Howzat! A six at last
Plague dairy — week 15. My timing has never been great. As statistics generated by my HRI (Hasenfuss Reverse Indicator — patent pending) will consistently reflect, I am usually out of a stock when I should be in and vice versa. This often applies to life too.
One memorable exception was scoring 65 for the Spin Doctors XI some years back. Calculating that the lower middle order would not be required to pad up during our turn at the crease, I thought it prudent — before opening the bowling — to wash down a muscle relaxant or three with a few Scrumpy Jack ciders.
Village cricket at its very best. My basking was interrupted when I spied my distressed skipper (and wellknown political commentator), Richard Calland, gesticulating for me to pad up. A couple of quick wickets had fallen, and I — usually good for a brisk 15, 16 or 17 runs at the end of an innings — was to make a cameo to elevate a flagging rate. As I weaved my way to the crease, I was overcome by an uncharacteristic calmness (even though I had neglected to put in my box). Calmness quickly turned to confidence as I started seeing the ball as big as a pumpkin.
I believe I could have batted with a rapier, and clubbed the ball in any direction. I do ever so slightly regret not getting an asterisk at the end of that whirlwind innings, but I seem to remember my batting partner (who shall remain nameless) optimistically pushing for three off the last ball.
I retired from Sunday league cricket soon after that, realising that sweetly timed stroke-making would never be attained again. There might also have been an element of self-preservation: some younger team members were setting a frankly frightening precedent by diving for the ball in the covers.
While it’s too early to claim knocking the ball out of the park, I can optimistically suggest I might have finally timed an investment to perfection. Unheralded tech group PBT was one of the small caps I took a liking to during the initial Covid-19 stock price smackdown.
Early on Monday I was greeted with a trading update pencilling in headline earnings growth of between 62% and 73% to 29.5c and 31.5c a share. The comments simply read: “Continued demand for services.”
The group paid a 12c a share dividend on interim earnings of 16c a share, and I wonder if this generous dividend cover will remain in place for the full financial year. But even if the second-half payout is tempered to just 8c, a full-year payout of 20c a share will mean PBT is yielding close to 11%.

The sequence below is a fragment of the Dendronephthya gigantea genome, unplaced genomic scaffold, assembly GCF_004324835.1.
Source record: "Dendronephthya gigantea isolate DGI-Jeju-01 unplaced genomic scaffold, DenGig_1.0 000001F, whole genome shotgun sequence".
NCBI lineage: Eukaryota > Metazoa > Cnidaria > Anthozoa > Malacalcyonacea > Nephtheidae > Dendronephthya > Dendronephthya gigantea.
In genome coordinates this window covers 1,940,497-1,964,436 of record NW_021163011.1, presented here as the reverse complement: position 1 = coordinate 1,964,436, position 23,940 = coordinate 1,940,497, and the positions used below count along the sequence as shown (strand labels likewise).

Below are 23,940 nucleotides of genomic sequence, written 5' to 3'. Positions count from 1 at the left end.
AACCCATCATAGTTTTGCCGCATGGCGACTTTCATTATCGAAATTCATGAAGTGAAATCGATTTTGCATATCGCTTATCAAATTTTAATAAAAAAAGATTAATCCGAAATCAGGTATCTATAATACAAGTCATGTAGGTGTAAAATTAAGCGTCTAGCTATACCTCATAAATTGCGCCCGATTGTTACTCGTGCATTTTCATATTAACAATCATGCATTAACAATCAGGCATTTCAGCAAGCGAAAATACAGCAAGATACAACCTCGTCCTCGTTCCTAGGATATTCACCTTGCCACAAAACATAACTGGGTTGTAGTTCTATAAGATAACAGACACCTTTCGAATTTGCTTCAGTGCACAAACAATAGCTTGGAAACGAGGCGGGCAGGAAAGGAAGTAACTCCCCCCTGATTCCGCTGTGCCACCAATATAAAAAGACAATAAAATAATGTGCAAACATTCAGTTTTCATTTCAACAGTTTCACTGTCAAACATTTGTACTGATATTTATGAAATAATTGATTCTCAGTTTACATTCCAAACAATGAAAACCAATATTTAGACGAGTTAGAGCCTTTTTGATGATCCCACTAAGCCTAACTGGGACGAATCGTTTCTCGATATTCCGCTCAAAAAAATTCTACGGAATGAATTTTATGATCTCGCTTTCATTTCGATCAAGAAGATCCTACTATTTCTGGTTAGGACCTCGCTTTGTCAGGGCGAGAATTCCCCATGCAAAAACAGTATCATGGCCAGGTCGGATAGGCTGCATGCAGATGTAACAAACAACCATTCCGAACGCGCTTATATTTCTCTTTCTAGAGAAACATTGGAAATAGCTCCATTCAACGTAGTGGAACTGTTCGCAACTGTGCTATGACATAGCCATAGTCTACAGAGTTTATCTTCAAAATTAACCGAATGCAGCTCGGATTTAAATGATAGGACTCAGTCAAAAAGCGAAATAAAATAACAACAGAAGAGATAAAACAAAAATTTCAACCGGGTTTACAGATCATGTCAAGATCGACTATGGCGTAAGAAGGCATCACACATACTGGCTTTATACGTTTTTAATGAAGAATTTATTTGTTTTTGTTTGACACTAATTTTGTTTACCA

I don’t think I will be running myself out of this one anytime soon.
Speaking of playing a long innings, efforts at agribusiness group Crookes Brothers to diversify away from its traditional sugar core are proving arduous. The deciduous fruit business had a rotten financial year to end-march with an operating loss after a biological asset fair value adjustment of R19.2m. The High Noon farm is now on the block.
I have been, however, keeping tabs on Crookes’ macadamia nut business, which — albeit small with revenue of just R31m — has good potential in a world obsessed with healthy eating. Disappointingly, the 2020 crop, harvested after the year-end, was 60% down against the target of 807t as unseasonally warm spring temperatures adversely affected crop yields. But management is determined to mitigate agricultural risk in future and is targeting 920t of macadamia for the next harvest in March 2021.
Crookes is expanding its macadamia operation by 330ha over the next two to three years. This will be funded by a 10-year $8m (R135m) loan provided by a development finance institution.
At around R40 I think Crookes will be ripe for the picking for an investor with a bit of patience, assuming the R700m market value does not appeal to a cash-flush agribusiness investor like Zeder.
I can optimistically suggest I might have finally timed an investment to perfection